Home » English football is close to collapse as Man City blow it up in a legal move as significant as the European Super League saga, writes OLIVER HOLT

English football is close to collapse as Man City blow it up in a legal move as significant as the European Super League saga, writes OLIVER HOLT

One phrase, above all the others, leaps out of the 165-page document that details Manchester City’s legal action against the Premier League. It hurtles straight at you, screaming its evangelism of greed and its untrammelled lust for power.

It is a phrase which lays everything bare. It captures the open-mouthed rage of the monarchic autocracy of Abu Dhabi that owns a club once regarded as the natural home for ordinary Mancunians but which has now become a plaything for rulers unwilling to accept limits to their power.

The document, the Times reported on Tuesday, says that City claim they are being restricted by ‘the tyranny of the majority’ in English football and that they want to be freed from their shackles so that they can fulfil their true potential.

City, of course, is a club that is already enjoying an unprecedented level of domination in the English game. Last month, Pep Guardiola’s team won its fourth Premier League title in succession, a feat never before achieved in 136 years of top-flight football in this country. 

And yet that is not enough for City’s owners. They still claim that they are victims. They still claim that they are being discriminated against. They hint at being the victims of thinly-veiled racism.

Manchester City have launched ‘unprecedented legal action’ against the Premier League

City look to end the Associated Party Transaction (APT) rules, which they claim are unlawful

City look to end the Associated Party Transaction (APT) rules, which they claim are unlawful

The Premier League (managing director Richard Masters pictured) have previously charged the club with 115 breaches of spending regulations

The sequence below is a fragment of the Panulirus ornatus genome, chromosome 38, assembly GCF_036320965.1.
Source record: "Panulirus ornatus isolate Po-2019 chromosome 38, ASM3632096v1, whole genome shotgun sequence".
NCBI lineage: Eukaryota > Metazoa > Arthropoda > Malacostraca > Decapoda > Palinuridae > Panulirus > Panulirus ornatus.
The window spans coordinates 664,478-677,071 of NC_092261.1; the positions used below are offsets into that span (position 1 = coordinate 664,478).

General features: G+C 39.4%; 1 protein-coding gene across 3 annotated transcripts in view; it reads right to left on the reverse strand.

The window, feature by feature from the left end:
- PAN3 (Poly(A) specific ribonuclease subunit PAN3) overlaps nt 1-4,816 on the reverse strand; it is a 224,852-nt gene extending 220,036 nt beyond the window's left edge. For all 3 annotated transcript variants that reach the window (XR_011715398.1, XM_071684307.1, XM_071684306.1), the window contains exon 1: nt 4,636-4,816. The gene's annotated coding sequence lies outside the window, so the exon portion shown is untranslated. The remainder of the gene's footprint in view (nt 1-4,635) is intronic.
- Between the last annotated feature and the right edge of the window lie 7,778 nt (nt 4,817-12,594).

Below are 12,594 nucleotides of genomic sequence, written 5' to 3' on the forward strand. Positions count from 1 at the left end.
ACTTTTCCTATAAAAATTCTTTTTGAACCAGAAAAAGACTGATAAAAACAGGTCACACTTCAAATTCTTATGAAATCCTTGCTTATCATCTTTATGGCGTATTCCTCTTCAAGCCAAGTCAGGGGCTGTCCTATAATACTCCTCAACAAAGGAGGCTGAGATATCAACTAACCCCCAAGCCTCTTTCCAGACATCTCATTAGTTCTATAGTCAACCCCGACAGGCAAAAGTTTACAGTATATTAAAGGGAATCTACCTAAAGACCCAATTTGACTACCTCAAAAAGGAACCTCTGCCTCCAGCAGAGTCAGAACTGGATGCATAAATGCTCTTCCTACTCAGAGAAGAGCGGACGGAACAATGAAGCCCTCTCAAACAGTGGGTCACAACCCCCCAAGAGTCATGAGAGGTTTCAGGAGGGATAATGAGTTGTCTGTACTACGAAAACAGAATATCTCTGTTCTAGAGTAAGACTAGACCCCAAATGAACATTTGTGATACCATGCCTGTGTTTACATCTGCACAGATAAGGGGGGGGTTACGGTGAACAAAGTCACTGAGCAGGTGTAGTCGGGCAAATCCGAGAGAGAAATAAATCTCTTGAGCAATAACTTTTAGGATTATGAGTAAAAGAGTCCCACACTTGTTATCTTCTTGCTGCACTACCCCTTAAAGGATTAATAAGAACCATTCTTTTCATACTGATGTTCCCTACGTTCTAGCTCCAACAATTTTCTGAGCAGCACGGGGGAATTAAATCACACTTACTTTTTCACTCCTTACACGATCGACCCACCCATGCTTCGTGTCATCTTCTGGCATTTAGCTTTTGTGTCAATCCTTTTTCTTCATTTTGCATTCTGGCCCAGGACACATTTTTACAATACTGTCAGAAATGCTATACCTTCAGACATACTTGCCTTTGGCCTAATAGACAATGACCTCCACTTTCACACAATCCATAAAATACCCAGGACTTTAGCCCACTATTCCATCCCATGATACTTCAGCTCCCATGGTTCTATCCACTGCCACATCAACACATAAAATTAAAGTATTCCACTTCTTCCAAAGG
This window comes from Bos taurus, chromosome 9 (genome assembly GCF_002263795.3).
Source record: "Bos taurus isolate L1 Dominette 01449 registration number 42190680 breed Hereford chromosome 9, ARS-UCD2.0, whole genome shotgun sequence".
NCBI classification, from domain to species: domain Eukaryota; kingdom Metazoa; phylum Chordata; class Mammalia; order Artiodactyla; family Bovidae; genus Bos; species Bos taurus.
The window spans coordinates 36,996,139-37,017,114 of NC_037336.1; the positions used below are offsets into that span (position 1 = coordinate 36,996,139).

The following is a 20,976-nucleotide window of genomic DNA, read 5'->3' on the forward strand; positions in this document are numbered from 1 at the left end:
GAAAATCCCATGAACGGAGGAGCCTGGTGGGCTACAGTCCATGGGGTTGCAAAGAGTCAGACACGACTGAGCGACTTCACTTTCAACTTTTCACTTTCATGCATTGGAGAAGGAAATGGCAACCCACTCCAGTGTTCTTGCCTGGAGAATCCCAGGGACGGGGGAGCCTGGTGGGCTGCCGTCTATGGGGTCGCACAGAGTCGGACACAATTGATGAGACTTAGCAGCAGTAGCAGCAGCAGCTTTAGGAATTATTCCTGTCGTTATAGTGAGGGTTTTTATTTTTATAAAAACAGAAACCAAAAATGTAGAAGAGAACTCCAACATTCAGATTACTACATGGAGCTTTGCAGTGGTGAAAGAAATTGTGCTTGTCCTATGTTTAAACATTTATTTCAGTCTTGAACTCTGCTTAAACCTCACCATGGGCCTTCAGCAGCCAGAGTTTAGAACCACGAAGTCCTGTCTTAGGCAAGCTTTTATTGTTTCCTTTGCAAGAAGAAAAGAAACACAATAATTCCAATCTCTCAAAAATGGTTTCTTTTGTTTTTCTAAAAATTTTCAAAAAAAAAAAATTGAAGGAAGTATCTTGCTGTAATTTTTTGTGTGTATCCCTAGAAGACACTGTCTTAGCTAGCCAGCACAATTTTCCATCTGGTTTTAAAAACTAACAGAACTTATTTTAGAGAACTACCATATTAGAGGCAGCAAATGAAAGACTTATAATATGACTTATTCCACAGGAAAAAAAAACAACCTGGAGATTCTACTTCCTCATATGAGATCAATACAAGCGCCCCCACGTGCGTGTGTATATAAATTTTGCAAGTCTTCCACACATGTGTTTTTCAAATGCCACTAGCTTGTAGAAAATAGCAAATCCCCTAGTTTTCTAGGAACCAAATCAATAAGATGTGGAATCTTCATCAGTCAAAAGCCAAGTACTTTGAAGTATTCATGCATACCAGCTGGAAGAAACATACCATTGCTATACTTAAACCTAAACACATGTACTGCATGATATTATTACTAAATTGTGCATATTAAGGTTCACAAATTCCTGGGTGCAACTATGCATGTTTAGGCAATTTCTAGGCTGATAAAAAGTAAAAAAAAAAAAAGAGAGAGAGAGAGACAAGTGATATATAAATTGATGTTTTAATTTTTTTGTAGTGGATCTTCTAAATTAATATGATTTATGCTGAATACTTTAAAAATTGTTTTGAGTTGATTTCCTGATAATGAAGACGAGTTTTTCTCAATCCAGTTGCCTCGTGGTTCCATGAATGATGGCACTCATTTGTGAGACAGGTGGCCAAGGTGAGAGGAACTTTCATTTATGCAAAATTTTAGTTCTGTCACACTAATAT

The Premier League (managing director Richard Masters pictured) have previously charged the club with 115 breaches of spending regulations

And with every sentence, the perils of state ownership of our football clubs, the perils that so many warned about and whose warnings went unheeded, grow more and more clear. English football, it is more and more obvious, is being taken towards cataclysm.

‘The tyranny of the majority’ — what a terrifying phrase that is. A phrase for our football times. A phrase that tells you just what a parlous position the Premier League finds itself in. A phrase that tells you just how close the English game is to collapsing in on itself.

‘The tyranny of the majority’ — it is what we traditionally know as democracy. It is a system that City’s owners, for all their attempts at sportswashing, regard with deep and lasting suspicion and which they are now attempting to dismantle in English football.

The tyranny of the majority, as City’s owners call it, is at the heart of our political system but it is also at the heart of our football league and at the heart of many of the most successful leagues in sport. For the many, I suspect, is not a phrase that appears in too many of City’s internal memos.

City’s owners, it would seem, would prefer the tyranny of the minority. Or how about a tyranny of one? If they blow up these rules, that is what we will get, although one could become two if Saudi Arabia is freed to pour the vastness of its state wealth into Newcastle United without any checks.